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Borneo Cruise, Ruthie’s Report

You’ve heard from Casilda Grigg, via her report in the Spectator of 21st September 2011; now you can read Ruth’s long-awaited account…

My friend Casilda offered me a wonderful opportunity, totally out of the blue – to join her as she’d been commissioned to write a travel piece about a cruise for the Spectator.  Initially I thought a cruise? No way!  Like most people I thought a cruise involved extremely overweight people increasing their problem by taking advantage of a 24 hour free buffet and probably playing bridge all day.  Casilda persisted – for which I will always thank her – and my interest was piqued, along with a sense of how rarely such an amazing opportunity lands on your lap.  Very kindly my bosses let me take a trip at short notice, and it was all a bit of a blur of trying to work out flights and packing and clearing the decks so I didn’t have very much time to find out in detail about what lay ahead.  In some ways that was part of the fun.

The journey to Borneo was not bad at all – although it was 24 hours’ travelling in all – because we flew Emirates and they very kindly upgraded us, so we took full advantage of the extremely comfortable beds in Business Class and the Veuve Reserve.  We had a night to recover in a super hotel  then embarked in Kota Kinabalu in Malaysian Borneo.  From the off I loved it all.  The Orion II was a small ship in cruise terms (50 cabins) and the people on the trip were all fun, fit and energetic (probably because they were mostly Australian; Orion is an Australian company).

Every day we were off the ship almost all day – often at the crack of dawn.  Our activities ranged from attending a very moving memorial service for those who died in the Sandakan Death Marches to exploring Buddhist Temples and Churches to visiting a modern Rungus Longhouse.  I went diving; I met Orang Utans; I swam in a mud volcano – probably one of the most fun things I’ve ever done as it met my requirement that a perfect holiday should involve some form of regression to childhood.  I went upriver on a sort of water safari and saw amazing wildlife, including snakes and monitor lizards.  And I think I danced back on the ship every night – Casilda and I saw it as our role to lead the charge onto the dance floor – and to be ready for that I had great fun experimenting with what I thought was Cruise Wear.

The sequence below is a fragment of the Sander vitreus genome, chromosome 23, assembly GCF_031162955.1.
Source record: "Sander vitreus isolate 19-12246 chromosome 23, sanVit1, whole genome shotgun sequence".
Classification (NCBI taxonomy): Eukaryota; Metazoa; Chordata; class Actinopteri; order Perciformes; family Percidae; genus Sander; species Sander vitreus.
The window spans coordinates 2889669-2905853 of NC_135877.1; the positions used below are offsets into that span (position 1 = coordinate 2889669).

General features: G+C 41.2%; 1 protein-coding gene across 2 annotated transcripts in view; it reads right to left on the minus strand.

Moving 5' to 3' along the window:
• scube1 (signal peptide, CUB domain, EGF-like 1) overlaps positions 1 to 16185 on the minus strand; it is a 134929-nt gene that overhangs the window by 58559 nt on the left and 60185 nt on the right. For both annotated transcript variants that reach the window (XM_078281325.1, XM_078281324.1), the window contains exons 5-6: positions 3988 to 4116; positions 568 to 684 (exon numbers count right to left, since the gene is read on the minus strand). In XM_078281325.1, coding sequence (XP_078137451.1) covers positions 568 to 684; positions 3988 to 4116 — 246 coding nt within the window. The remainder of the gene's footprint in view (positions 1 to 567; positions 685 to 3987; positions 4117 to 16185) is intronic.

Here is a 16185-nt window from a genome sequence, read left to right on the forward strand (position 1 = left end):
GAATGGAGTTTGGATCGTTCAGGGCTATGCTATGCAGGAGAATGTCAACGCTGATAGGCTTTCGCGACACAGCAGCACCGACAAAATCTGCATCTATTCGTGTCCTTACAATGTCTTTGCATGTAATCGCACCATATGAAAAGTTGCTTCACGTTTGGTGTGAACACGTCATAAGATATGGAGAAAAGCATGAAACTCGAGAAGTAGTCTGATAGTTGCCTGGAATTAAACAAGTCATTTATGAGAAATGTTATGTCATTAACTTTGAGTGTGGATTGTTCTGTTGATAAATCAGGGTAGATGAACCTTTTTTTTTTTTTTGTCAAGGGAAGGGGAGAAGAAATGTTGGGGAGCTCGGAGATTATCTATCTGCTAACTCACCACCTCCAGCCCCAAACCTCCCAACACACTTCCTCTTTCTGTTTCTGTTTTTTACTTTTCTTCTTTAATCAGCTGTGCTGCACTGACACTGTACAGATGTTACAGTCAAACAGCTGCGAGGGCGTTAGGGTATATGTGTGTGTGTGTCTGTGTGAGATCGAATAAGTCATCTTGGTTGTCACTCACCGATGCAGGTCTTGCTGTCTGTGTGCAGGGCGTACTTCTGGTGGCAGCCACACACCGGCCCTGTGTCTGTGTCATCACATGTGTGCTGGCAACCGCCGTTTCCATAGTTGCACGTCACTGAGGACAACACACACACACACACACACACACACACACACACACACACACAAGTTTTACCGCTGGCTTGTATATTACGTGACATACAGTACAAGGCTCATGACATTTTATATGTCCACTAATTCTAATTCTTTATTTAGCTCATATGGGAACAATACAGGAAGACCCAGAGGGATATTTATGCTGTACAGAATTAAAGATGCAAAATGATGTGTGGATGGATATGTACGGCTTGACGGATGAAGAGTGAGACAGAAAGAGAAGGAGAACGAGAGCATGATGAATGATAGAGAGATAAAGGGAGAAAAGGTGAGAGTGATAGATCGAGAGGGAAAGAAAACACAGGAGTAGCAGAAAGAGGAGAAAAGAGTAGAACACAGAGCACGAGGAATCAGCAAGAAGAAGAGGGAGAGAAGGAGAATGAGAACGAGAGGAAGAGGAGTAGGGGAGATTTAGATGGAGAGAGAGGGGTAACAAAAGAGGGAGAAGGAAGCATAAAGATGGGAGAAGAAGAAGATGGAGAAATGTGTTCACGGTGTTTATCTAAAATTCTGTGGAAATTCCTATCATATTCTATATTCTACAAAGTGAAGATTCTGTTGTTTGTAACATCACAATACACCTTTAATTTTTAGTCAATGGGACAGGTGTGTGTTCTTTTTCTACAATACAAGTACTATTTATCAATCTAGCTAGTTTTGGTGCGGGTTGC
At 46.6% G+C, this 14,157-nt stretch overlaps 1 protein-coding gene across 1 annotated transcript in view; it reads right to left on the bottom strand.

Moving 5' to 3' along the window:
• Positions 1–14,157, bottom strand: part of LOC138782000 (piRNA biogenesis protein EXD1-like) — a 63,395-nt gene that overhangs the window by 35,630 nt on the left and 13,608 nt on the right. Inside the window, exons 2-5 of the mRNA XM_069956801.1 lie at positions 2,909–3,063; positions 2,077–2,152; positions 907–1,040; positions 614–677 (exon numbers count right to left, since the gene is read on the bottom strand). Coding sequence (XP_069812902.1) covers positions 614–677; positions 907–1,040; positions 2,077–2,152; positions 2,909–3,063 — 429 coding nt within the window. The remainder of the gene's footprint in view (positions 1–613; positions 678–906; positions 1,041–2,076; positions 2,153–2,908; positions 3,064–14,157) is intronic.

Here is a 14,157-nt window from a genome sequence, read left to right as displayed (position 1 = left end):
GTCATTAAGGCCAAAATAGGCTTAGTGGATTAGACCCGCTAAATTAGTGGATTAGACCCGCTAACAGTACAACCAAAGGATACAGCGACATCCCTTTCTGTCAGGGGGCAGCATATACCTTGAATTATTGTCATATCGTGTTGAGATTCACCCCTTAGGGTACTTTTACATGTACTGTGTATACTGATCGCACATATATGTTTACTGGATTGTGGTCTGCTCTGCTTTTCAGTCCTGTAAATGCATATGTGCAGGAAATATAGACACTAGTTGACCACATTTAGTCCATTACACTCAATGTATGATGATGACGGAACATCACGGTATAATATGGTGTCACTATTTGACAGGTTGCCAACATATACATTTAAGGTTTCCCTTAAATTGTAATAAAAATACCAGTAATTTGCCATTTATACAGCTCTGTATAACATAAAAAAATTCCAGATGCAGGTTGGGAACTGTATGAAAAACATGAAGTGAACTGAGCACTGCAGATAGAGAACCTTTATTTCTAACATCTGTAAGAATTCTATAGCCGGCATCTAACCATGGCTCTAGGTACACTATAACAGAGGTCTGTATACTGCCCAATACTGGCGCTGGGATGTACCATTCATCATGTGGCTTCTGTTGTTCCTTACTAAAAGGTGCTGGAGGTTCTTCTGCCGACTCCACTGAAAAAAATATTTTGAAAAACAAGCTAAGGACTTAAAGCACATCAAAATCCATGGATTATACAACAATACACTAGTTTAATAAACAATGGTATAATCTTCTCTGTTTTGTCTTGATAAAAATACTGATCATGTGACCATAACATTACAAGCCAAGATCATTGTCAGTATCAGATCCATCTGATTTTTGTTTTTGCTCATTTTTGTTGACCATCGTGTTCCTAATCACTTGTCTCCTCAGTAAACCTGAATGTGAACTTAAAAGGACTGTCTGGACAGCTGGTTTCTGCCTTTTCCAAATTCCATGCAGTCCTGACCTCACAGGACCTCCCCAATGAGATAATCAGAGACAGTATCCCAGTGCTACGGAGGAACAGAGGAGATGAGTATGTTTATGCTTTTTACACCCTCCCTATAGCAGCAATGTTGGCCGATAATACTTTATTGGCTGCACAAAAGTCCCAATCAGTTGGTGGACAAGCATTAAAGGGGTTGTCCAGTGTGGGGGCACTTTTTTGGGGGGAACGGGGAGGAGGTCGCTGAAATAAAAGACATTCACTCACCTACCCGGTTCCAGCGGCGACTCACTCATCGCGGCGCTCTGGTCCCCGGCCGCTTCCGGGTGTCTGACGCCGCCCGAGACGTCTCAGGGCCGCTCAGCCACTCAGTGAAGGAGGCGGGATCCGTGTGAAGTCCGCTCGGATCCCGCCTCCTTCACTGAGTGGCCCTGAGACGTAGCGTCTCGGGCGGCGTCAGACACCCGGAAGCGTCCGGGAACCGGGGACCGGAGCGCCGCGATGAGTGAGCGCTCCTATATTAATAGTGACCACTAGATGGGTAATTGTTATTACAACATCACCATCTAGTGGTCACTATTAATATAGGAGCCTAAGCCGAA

But there was a reflective side to it all too; it was called an expedition cruise, and for good reason.  We were in a different spot every day, moving at night – and how brilliant it was not to have to pack, and to get back to a luxurious cabin at the end of every (extremely tiring) day.  There was an emphasis on sustainability and helping the communities we visited: we planted trees to make a small effort against palm oil plantation deforestation and visited a school that Orion supports.

It was also about learning: there were experts on hand (historian, biologist, naturalist, geologist) whose brains you could pick whenever it suited you – it usually suited me over dinner and wine.  They were all fascinating and generous with their knowledge.  The food was amazing – I loved it, and managed to have a three course breakfast on all days were time allowed, including an omelette cooked to my direction.  The thing that struck me most though was the Malaysian people we met.  Every single one was friendly, funny, and open, with a wonderful turn of phrase and naughty sense of humour along with a real sense of pride in their country and in Borneo.  I’d love to spend more time there and I would LOVE to do another cruise.  And I think I could even learn to live with a 24 hour buffet too.

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